My (Un)Pretty Pony

While I don’t crave anonymity per se, I work in a conservative field, and I run with The Perky Police.  It seems wrong to blurt out my heartfelt yammer and not sign my name at the bottom.  But there are reasons.

People who get to sport visible tattoos and piercings at work, or wear clothes that show their tastes and fancies…I envy them.  My career in insurance will hopefully be shed soon, but until then (and possibly forever) I’ll not scuttle my chances of employment by dressing like a rockabilly rebel and sporting jewelry like a gypsy junk sale.   Likewise, blogging about sex, politics, and religion are not only socially perilous, but Job Killers.  I don’t love a society that requires an honest opinion to be kept anonymous, but if I were an employer, I would learn all I could about my prospective minions, so…fair’s fair.

And yet it’s deceptive.  At work, when a new project team is formed, the leader demands that we relate personal details to get to know each other.  Around the table we go, talking about our college honors, golf games, Little League coaching, and leadership associations.  While there may be a little puffery, some slight exaggeration, all that you hear falls along the plumb line of truth.  And yet it’s foolish to assume you know Mr. Brown just because he says he is an Eagle Scout who enjoys singing in the church choir and shooting skeet.  Mr. Brown will never add that he has nine DUIs, comes from a family of Klansmen, and can’t be trusted with little girls.   Or whatever.

No one wants to air his dirty laundry at work.  But socially?  I grew up in the deep country, from a line of salt-of-the-earth farming folk.  There, it was normal to keep quiet, and if you speak up, you express yourself carefully, so as not to misrepresent yourself (you will have to stand up for what you say) and not be misunderstood.  But not to be afraid when expressing opinions, because each man gets to have his say.  There is a strong emphasis on respect, meaning “careful observation of boundaries” rather than admiration.  To each his own.  Anyone is free to reject my ideas, or disagree with them.  Polite rebuttal may result in reconsideration of an idea, and if no reconciliation can be made, the parties will learn to live with their differences or politely part ways.  Good day, sir or madam, and no hard feelings.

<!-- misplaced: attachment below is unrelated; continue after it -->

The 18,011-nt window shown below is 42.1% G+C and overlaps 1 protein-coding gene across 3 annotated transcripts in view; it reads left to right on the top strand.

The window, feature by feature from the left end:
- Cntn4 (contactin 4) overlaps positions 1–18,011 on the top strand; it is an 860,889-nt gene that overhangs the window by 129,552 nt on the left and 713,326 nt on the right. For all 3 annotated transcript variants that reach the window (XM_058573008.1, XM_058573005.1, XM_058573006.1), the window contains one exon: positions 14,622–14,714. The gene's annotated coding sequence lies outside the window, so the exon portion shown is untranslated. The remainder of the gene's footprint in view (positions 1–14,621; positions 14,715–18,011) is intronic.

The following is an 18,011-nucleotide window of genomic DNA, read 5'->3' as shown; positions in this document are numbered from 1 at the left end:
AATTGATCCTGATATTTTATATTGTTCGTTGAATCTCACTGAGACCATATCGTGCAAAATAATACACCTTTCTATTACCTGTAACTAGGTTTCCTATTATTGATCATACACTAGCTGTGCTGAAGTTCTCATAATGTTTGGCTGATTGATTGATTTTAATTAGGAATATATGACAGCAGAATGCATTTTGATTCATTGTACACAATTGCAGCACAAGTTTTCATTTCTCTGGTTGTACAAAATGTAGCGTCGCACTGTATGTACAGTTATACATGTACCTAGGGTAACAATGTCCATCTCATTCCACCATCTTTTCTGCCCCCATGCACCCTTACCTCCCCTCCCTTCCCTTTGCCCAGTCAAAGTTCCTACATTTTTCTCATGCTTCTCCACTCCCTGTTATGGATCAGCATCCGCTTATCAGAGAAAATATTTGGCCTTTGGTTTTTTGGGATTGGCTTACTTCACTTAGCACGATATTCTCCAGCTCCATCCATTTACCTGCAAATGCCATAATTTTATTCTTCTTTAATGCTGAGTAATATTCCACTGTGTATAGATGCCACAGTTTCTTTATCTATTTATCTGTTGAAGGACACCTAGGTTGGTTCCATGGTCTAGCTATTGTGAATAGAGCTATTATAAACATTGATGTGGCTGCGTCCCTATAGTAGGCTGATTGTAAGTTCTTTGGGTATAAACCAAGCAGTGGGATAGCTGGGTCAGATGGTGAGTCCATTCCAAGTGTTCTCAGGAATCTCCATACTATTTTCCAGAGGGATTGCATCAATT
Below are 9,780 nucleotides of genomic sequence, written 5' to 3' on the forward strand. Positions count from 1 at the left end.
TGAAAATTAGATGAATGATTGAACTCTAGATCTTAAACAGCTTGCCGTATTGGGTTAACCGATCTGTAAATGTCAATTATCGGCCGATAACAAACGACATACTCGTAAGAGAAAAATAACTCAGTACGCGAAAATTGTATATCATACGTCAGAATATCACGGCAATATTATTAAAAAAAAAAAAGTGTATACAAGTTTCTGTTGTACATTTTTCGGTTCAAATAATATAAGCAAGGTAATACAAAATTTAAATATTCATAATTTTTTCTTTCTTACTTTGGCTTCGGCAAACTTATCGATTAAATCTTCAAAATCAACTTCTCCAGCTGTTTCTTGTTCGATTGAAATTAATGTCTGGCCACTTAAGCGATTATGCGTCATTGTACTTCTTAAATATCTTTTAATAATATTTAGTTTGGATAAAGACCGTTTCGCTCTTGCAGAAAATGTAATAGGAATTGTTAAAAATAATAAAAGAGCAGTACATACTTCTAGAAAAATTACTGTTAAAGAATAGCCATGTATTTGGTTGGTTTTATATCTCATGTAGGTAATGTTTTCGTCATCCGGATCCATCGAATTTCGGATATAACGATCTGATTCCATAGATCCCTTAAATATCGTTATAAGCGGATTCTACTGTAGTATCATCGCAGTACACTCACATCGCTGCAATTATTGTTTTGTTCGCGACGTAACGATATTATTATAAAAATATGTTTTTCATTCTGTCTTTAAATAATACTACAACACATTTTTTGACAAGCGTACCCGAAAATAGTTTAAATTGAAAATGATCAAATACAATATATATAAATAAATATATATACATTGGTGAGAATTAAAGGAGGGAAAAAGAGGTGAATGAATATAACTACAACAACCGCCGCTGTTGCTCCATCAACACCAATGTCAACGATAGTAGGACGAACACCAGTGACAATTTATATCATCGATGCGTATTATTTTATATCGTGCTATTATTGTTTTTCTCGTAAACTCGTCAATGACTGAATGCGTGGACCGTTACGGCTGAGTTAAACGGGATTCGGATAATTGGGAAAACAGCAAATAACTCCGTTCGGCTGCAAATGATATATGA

These ponderous rural manners didn’t wear so well when I moved to Oregon, which has its own version of “Minnesota Nice.”  It was considered poor form to disagree with anyone, except in the most circular fashion, and it was likewise rude to express strong opinions, lest you put someone in the horrifying position of having to disagree with you. Speaking forthrightly was also rude, since stating opinions without qualifications was considered arrogant.  God forbid anyone use a simple declarative sentence!  And how discomfiting to expect people to stand by what they had said!  While I was honestly charmed by all the effort made not to offend others, I did notice rotten side effects:  passive-aggressiveness; lying (instead of speaking an unpleasant truth, lying rather than having to say “no,” etc.); wretched guilt from perceived failure to meet the expectations of others (“how could I say no?”); resentment of others (again, from the burden of perceived expectations); mealy-mouthing (saying whatever will please the audience); and spinelessness (not backing up one’s stated position.  But who walks it like he talks it when he can’t be honest?)